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  5. "El vaso contiene agua."

"El vaso contiene agua."

Translation:The glass contains water.

January 14, 2014



"Contiene" is literally "withholds" - neat.


Good eye. I usually tell people "holds within", but now I'll use yours too. Spanish uses a lot of compound verbs. If you can recognize the prefix and stem you can add many more words your Spanish vocabulary.


contener = contain... this verb is the same in almost every language that adopted words from old latin! This facilitates learning languages which is a good thing!


I purposely picked "vessel" to see if Duo would accept it, which it didn't. So what is Duo's reason for putting improper translations into the box? Gracias.


I have written the explanation a few times on duolingo but ill put it here too.

From my web programming experience the way this site is probably programmed is a lookup table / query system where when you hover over the word it looks for the definitions of that word or phrase in the database and it us up to you to pick the best definition.

This is just how a dictionary would work too if you were looking at it to understand a word. If you weren't sure what "peso" meant for example a dictionary might give "weight" and "unit of Chilean currency" but to say how heavy a man is only one of those is correct.

Similarly if you look up "match", as in the thing you set on fire, in the dictionary it might give you "fósforo" and "juego" but you would only put fósforo as the other one refers to a game / sport.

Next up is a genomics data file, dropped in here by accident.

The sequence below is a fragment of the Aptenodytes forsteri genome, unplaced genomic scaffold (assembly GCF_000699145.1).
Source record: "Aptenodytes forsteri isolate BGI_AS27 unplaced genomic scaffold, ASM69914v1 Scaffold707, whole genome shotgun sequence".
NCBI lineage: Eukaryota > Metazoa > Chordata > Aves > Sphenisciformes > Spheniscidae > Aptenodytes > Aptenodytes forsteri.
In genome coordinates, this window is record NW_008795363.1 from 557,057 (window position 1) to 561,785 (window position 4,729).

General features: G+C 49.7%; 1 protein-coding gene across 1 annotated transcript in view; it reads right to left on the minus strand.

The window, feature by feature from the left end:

It would probably be very hard to change this quirk without them rewriting the entire way the site works.

Obviously i don't work for duolingo but this is why i think it happens like you say.


It is not improper; it is just not the most common translation and probably not included yet in the database. It is almost always best to go with the first option.


It only smells like tequila...


Is it just me, or does she REALLY sound like she is saying "El paso contiene agua"?


not to my ear, but many speakers pronounce the 'v' and the 'b' as a soft 'b'


Yep that's what I heard! I only got it because of my run in with their sounds before concerning the word "vaso."


"The glass has water in it" should be acceptable, but was rejected as wrong


"has" = «tiene»; "contains" = «contiene»


"The glass has water" is accepted as of 12/4/15


She pronounces it as if the first "e" isn't there. Using English words, it sounds like "cone-teen-a" (as in the letter "a"). Shouldn't it sound like "con" and "tiene" put together?


It sounds like she does pronounce «contiene» correctly, to me. It sounds a bit more like "con-tye-ne," where the first "e" is kind of hidden; she says it so fast.


Why is el vaso contiene de agua incorrect?


Because Spanish does not have partitive articles like French and Italian have (e.g. «del» + noun or « du » + noun). Just like in English, in Spanish it is "The vase contains water," and not "...of the water."


They clearly say "el paso", which doesnt make sense.


I noted now that this is only in the slow version. The fast version is ok.


In the slow version the words are spoken separately, so 'b' and 'v' at the beginning of words will be spoken as [b].


Could u say el vaso tiene agua


Sure. Probably not as a translation of this sentence, though.


❤❤❤❤❤❤ i put the water contains glass

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